Thus, petitioner filed the complaint for damages,praying that respondent be ordered to pay P5million as moral damages, P2 million as nominaldamages, P1 million as exemplary damages,P300,000.00 as attorneys fees, P200,000.00 aslitigation expenses, and cost of the suit.

    On May 16, 2005, summons, together with a copy

    of the complaint, was served on the respondentthrough Violeta Echevarria, General Manager ofEuro-Philippine Airline Services, Inc.3

    On May 30, 2005, respondent, by way of specialappearance through counsel, filed a Motion toDismiss4 on grounds of lack of jurisdiction overthe case and over the person of the respondent.Respondent alleged that only the courts ofLondon, United Kingdom or Rome, Italy, have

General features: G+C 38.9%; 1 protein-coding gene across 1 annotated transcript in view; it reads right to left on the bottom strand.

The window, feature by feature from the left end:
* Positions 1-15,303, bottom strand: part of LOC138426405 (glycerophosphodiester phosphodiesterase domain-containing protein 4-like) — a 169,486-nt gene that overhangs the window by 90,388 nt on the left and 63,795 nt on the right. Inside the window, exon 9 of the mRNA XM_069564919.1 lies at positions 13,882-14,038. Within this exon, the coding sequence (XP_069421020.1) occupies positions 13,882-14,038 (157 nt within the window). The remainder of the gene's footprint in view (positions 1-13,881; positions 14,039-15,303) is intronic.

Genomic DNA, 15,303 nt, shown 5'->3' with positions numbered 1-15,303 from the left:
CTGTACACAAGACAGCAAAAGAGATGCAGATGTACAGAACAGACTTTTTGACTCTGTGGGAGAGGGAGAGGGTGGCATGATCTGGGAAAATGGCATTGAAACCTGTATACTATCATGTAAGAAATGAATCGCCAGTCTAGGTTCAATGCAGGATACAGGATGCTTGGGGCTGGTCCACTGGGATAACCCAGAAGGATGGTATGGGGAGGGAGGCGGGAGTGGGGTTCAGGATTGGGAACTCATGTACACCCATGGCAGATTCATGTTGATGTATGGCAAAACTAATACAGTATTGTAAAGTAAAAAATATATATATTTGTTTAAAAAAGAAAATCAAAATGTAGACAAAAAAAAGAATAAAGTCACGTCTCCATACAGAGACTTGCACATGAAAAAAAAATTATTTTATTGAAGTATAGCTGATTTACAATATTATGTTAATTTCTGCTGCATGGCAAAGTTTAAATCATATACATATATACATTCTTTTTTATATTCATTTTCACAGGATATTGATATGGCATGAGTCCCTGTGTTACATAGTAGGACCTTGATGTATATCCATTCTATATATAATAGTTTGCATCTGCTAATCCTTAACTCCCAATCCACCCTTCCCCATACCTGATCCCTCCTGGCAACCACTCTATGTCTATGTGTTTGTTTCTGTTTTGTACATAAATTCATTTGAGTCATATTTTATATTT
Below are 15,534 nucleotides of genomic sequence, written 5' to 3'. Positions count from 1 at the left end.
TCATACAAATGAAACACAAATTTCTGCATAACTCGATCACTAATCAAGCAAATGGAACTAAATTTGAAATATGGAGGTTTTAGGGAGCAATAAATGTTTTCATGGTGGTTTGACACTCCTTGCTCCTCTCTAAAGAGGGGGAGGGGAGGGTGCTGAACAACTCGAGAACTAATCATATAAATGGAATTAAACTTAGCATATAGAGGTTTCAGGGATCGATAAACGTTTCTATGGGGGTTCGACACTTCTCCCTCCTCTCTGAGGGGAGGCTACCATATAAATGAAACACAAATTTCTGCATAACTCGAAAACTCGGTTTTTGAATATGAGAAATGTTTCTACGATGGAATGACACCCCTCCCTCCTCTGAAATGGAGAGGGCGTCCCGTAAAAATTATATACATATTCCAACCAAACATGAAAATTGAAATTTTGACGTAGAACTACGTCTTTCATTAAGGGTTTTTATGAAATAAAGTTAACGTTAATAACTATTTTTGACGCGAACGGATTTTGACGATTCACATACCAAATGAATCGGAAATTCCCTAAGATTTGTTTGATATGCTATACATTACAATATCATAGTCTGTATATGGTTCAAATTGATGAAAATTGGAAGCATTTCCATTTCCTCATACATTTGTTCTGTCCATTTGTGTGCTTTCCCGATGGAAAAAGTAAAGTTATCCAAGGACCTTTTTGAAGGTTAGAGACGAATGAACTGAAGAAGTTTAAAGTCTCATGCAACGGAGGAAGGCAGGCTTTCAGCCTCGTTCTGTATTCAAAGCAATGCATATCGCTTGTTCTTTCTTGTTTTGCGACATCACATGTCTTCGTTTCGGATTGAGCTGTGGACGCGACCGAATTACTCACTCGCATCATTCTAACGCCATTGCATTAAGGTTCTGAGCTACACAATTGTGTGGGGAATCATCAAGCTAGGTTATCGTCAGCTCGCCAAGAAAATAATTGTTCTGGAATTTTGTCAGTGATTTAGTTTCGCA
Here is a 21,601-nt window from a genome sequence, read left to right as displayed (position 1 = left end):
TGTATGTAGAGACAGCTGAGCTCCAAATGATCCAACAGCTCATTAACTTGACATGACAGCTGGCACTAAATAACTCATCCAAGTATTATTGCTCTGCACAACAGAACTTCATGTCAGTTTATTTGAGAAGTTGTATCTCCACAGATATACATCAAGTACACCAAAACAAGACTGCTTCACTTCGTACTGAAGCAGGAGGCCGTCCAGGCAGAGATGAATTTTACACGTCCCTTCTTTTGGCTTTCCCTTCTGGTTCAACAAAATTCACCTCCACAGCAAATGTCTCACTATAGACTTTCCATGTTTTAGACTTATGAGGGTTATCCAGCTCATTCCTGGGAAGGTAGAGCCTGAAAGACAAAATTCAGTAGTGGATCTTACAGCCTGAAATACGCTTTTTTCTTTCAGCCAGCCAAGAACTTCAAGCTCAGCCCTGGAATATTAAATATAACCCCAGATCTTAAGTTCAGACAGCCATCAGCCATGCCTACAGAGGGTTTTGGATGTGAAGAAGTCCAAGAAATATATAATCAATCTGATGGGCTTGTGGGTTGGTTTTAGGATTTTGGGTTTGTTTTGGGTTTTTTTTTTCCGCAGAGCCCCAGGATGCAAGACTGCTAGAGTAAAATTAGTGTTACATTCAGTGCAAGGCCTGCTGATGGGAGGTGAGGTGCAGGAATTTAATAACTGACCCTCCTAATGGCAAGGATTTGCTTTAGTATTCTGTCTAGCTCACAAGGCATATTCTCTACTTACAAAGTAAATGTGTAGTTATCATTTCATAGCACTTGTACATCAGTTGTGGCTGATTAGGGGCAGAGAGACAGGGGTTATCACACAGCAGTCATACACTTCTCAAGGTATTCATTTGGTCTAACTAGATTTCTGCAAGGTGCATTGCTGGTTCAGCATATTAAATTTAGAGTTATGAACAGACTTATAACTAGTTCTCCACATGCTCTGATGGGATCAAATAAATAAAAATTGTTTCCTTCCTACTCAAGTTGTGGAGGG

jurisdiction over the complaint for damages

    pursuant to the Warsaw Convention,5 Article28(1) of which provides:

    An action for damages must be brought at theoption of the plaintiff, either before the court ofdomicile of the carrier or his princ

    ipal place of business, or where he has a place ofbusiness through which the contract has beenmade, or before the court of the place ofdestination.

    Thus, since a) respondent is domiciled in London;b) respondents principal place of business is inLondon; c) petitioner bought her ticket in Italy(through Jeepney Travel S.A.S, in Rome);6 and d)Rome, Italy is petitioners place of destination,

    then it follows that the complaint should only befiled in the proper courts of London, UnitedKingdom or Rome, Italy.

    Likewise, it was alleged that the case must bedismissed for lack of jurisdiction over the personof the respondent because the summons waserroneously served on Euro-Philippine AirlineServices, Inc. which is not its resident agent inthe Philippines.

    On June 3, 2005, the trial court issued an Orderrequiring herein petitioner to file herComment/Opposition on the Motion to Dismisswithin 10 days from notice thereof, and forrespondent to file a Reply thereon.7 Instead offiling a Comment/Opposition, petitioner filed on